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Science

Consciousness May Be the Product of Carefully Balanced Chaos (sciencemag.org) 121

sciencehabit writes: The question of whether the human consciousness is subjective or objective is largely philosophical. But the line between consciousness and unconsciousness is a bit easier to measure. In a new study (abstract) of how anesthetic drugs affect the brain, researchers suggest that our experience of reality is the product of a delicate balance of connectivity between neurons—too much or too little and consciousness slips away. During wakeful consciousness, participants’ brains generated “a flurry of ever-changing activity”, and the fMRI showed a multitude of overlapping networks activating as the brain integrated its surroundings and generated a moment to moment “flow of consciousness.” After the propofol kicked in, brain networks had reduced connectivity and much less variability over time. The brain seemed to be stuck in a rut—using the same pathways over and over again.
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Consciousness May Be the Product of Carefully Balanced Chaos

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  • by Anonymous Coward

    a feedback loop.

    • by kheldan ( 1460303 ) on Wednesday January 27, 2016 @02:43PM (#51383467) Journal

      ..feedback loop

      That's what I was just thinking. Every system in a biological organism is a negative-feedback loop, isn't it? Self-regulating? Why shouldn't the human brain work the same way on a fundamental level? Drugs that we use work because it alters the loop characteristics, right?

      • by Dread_ed ( 260158 ) on Wednesday January 27, 2016 @05:50PM (#51384793) Homepage

        From the description in the article it would seem that consciousness is an emergent phenomena based on the interactions of multiple networks in the brain. Turn off the interactions (as they did with propofol) and the emergent phenomena (consciousness) dissipates. Or better stated, consciousness is not inherent in a part of the brain, but a result of the interactions of the different systems of the brain.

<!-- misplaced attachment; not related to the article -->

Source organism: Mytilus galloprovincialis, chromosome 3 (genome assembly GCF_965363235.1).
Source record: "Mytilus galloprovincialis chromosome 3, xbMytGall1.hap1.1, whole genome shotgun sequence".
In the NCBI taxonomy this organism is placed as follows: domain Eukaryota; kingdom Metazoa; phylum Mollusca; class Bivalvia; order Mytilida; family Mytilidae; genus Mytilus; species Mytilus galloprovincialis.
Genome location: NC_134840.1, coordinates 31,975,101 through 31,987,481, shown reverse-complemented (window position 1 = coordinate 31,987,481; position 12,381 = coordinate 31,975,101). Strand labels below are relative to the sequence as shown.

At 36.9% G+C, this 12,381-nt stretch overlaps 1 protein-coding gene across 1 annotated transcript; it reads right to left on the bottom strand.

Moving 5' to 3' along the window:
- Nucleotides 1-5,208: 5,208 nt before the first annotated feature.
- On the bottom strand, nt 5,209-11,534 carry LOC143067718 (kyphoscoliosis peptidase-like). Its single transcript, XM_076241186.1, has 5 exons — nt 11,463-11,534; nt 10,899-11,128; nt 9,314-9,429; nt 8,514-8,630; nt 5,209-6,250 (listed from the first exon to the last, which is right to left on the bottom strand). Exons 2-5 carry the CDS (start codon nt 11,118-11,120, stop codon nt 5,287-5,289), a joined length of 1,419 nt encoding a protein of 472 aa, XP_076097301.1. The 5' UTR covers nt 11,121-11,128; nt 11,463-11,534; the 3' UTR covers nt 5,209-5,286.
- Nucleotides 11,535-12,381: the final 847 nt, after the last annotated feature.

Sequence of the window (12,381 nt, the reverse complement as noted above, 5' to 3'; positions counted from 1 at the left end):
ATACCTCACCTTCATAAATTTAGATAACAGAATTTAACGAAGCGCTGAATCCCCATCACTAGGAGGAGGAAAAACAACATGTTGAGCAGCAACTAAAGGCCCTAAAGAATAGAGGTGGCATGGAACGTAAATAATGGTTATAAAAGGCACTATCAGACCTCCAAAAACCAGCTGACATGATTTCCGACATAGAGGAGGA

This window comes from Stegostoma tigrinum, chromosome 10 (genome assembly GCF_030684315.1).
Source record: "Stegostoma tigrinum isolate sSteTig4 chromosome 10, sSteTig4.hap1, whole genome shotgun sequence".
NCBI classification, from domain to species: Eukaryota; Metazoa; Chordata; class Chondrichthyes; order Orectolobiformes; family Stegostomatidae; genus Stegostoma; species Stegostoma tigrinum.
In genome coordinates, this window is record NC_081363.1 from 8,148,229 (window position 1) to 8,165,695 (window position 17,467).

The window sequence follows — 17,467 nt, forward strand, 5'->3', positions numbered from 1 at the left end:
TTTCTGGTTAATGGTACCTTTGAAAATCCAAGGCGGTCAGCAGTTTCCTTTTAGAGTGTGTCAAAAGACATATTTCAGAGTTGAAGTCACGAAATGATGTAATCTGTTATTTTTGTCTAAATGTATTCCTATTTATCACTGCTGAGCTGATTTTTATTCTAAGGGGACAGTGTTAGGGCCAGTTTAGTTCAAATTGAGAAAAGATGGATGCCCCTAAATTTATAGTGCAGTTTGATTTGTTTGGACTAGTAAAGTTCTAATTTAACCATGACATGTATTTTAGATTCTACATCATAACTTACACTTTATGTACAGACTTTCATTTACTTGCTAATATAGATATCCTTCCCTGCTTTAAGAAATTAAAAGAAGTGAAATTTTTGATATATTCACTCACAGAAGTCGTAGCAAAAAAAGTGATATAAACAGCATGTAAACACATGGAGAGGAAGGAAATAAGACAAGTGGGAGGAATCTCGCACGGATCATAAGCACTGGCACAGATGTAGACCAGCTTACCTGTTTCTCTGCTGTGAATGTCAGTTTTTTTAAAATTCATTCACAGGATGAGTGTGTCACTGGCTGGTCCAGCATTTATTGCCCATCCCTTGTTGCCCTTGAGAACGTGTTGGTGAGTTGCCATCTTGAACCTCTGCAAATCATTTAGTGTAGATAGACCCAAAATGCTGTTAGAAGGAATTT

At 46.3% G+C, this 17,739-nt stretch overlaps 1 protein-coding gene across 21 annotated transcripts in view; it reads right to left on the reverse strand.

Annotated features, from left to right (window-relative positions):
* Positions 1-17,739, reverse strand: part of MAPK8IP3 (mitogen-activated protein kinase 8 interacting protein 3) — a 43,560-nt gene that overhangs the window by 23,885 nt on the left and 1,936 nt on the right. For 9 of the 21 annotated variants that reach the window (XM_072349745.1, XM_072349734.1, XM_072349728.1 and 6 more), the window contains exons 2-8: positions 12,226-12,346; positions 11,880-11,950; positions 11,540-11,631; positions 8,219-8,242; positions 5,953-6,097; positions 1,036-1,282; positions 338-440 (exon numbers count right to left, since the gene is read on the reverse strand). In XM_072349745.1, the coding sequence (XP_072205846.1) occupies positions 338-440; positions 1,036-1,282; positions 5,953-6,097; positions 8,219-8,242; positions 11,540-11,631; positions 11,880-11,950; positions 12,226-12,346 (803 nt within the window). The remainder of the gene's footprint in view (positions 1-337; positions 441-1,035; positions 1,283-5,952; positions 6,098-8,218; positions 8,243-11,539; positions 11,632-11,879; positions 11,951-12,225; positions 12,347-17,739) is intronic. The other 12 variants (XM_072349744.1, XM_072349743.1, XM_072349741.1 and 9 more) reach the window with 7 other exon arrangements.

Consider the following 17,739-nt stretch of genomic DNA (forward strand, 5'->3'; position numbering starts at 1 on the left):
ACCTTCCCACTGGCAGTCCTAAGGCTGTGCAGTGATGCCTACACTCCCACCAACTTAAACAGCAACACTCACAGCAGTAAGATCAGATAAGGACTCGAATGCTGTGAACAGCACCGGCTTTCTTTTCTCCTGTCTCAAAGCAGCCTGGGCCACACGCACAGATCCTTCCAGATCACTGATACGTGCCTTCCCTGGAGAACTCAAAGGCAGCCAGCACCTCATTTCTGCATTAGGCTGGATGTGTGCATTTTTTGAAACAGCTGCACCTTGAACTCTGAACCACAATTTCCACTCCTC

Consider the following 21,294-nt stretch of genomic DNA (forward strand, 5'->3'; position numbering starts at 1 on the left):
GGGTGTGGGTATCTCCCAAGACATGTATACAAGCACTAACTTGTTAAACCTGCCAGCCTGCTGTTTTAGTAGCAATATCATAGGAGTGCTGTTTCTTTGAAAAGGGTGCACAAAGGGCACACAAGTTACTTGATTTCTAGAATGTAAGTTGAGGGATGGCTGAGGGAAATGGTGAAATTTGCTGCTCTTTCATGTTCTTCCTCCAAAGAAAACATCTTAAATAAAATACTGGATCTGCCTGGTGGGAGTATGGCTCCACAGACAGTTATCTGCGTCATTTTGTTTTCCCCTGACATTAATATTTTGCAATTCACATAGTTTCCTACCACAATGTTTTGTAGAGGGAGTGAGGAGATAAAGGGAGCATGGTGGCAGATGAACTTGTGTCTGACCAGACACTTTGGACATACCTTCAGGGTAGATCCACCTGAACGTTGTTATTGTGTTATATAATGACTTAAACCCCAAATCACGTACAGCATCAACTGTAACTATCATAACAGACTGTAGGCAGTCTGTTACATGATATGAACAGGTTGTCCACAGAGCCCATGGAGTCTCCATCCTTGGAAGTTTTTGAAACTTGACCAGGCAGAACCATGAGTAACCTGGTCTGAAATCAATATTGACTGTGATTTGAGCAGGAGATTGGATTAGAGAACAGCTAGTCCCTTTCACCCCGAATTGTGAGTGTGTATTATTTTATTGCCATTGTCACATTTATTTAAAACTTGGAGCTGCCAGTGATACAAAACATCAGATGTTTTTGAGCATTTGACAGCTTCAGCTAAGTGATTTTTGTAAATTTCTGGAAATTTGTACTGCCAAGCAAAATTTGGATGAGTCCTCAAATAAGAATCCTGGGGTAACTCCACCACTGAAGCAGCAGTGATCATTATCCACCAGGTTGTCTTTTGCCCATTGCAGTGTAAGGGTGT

If there are drugs that can inhibit or change the operation of some of these networks individually it would be interesting to see how the other networks are affected, and also to explore how consciousness is affected. The resiliency of consciousness, coupled with its plasticity speaks to a complex system where multiple, simple, and similar components interact chaotically. Tinkering with those networks individually could lead to some profound insights about the nature of consciousness, both objectively and subjectively.

        • Seems to me this finding supports:

          Epiphenomenalism --
          An approach to the mind-body problem that is a form of dualism and one-way interactionism (1), assuming as it does that mental experiences are real but are merely trivial by-products or epiphenomena of one particular class of physical brain processes, real but incidental, like the smoke rising above a factory, so that physical processes can cause mental experiences but not vice versa. Compare psychophysical parallelism. [From Greek epi on + phainein to sh

      • by Anonymous Coward

        The Brain is a predictive modeling system, any modeling system must have feed back paths. Both Positive and Negative!
        the problem with feed back is getting too much, or too little. IE >1 you have a oscillator, ( seizure is a uncontrolled oscillation )
        The way to break oscillator is to add noise, randomness, that's why our nerves-system system so so noisy.. !!

      • by mikael ( 484 )

        Reaction diffusion equations - there are hundreds in the human body doing things from handling the immune system, to regulating heart beats and the activation/inhibition of neuron activity. Every cortical unit in the brain has a particular purpose; remembering routes in 3D space or recognizing objects, shapes, colors and sounds.

    • by peragrin ( 659227 ) on Wednesday January 27, 2016 @05:35PM (#51384705)

      A feedback loop with some amazing pattern recognition abilities. A little bit of fuzzy logic for memory storage.

      That bieng said I don't think we will ever have our memories downloaded or uploaded. Every persons brain maps out uniquely. Can you image a hard drive that randomly scattered data,Yet could still sort through it?

      • Scattering data on a hard drive is normal. Have you heard about defragmenting? Downloading is just a matter of mapping out those data. Like in data-recovery. It's doable even if you lose your filesystem table.

      • Dont confuse consciousness with intelligence and intelligence with information. All 3 are utterly different.